Chronotropic Effect of Cardiac Glycosides in Cats, Dogs, and Rabbits
We have tested the widely accepted hypothesis that digitalis, in nontoxic concentration, can act directly on cells of the sinoatrial pacemaker to cause slowing. The effect of autonomic nerves on sinoatrial cells was eliminated either by chronic cardiac denervation or by use of autonomic blocking agents such as atropine, 0.5 mg/kg, and propranolol, 2 mg/kg, or MJ-1999, 3 mg/kg. When the effects of autonomic nerves were eliminated, acetylstrophanthidin, 0.120 mg/kg, failed to cause slowing of sinus rate in the anesthetized cat and the anesthetized dog. Similarly, ouabain, 5 x 10-7M, and acetylstrophanthidin, 1.5 µg/ml, after prior administration of autonomic blocking agents failed to cause slowing of the isolated rabbit right atrium perfused with Tyrode's solution. These results indicate that the sinus slowing caused by cardiac glycosides may be mediated entirely by alteration of the neural control of the heart and that the drug, in nontoxic concentration, does not have a direct negative chronotropic action on the mammalian sinoatrial node.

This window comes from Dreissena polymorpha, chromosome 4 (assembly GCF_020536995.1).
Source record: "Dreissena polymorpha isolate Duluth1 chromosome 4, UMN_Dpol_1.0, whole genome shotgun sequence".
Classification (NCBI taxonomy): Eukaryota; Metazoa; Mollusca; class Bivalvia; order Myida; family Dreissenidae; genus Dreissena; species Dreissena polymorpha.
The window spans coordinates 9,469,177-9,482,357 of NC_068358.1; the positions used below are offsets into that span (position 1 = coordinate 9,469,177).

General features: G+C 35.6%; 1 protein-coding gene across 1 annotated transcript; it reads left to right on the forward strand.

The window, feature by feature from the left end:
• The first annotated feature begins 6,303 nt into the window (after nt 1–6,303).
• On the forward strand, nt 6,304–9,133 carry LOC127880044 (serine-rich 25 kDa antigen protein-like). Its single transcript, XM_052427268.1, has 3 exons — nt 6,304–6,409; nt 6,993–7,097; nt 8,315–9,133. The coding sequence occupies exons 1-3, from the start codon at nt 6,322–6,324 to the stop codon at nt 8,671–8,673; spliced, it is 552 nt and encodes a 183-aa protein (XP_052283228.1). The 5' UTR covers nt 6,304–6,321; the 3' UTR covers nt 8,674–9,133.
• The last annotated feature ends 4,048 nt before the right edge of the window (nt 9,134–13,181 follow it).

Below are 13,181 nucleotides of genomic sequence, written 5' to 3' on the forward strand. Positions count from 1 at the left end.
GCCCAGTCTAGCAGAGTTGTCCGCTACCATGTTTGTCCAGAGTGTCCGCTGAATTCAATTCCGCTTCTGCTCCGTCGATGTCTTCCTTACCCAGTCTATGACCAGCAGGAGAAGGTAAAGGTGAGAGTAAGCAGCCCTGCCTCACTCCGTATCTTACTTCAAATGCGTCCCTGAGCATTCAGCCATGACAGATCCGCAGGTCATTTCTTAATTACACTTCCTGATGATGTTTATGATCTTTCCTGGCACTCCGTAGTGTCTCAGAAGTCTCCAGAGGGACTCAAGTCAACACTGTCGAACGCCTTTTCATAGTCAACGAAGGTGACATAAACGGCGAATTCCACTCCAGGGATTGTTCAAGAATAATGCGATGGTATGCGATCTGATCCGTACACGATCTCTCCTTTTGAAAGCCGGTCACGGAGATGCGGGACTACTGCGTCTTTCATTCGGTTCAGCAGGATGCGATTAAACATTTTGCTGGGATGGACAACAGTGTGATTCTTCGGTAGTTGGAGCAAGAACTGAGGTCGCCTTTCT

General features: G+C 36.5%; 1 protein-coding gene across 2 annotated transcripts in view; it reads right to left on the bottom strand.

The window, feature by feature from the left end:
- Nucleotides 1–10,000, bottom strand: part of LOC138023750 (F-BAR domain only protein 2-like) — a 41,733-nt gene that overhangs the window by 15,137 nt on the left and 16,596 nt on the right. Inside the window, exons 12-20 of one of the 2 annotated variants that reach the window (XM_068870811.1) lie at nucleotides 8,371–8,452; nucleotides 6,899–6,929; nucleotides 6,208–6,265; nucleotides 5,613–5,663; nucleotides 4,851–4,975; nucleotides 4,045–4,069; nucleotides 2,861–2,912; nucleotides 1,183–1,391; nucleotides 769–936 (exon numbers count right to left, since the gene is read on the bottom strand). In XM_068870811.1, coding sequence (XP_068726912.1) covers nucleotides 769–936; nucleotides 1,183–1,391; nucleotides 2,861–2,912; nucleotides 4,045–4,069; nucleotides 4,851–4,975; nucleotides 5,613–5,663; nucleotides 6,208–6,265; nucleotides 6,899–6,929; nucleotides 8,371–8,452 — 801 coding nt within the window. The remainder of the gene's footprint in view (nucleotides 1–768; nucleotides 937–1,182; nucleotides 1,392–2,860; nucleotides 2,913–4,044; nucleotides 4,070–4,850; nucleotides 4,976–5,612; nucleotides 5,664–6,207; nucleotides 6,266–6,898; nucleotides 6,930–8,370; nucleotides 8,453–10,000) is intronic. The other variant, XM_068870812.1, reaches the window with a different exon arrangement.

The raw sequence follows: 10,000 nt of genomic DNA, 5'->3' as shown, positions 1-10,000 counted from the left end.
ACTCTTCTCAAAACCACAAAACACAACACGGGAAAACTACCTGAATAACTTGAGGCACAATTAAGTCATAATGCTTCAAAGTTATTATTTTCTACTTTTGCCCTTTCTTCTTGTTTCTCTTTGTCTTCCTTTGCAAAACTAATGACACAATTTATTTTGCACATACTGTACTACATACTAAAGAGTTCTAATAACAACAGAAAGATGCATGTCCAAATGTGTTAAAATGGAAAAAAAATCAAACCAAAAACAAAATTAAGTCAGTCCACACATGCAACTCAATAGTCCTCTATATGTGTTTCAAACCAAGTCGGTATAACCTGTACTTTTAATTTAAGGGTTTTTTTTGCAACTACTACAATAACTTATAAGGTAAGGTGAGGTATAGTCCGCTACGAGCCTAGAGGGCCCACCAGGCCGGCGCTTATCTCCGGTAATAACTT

- Received June 7, 1968.
- Accepted July 26, 1969.
- © 1969 American Heart Association, Inc.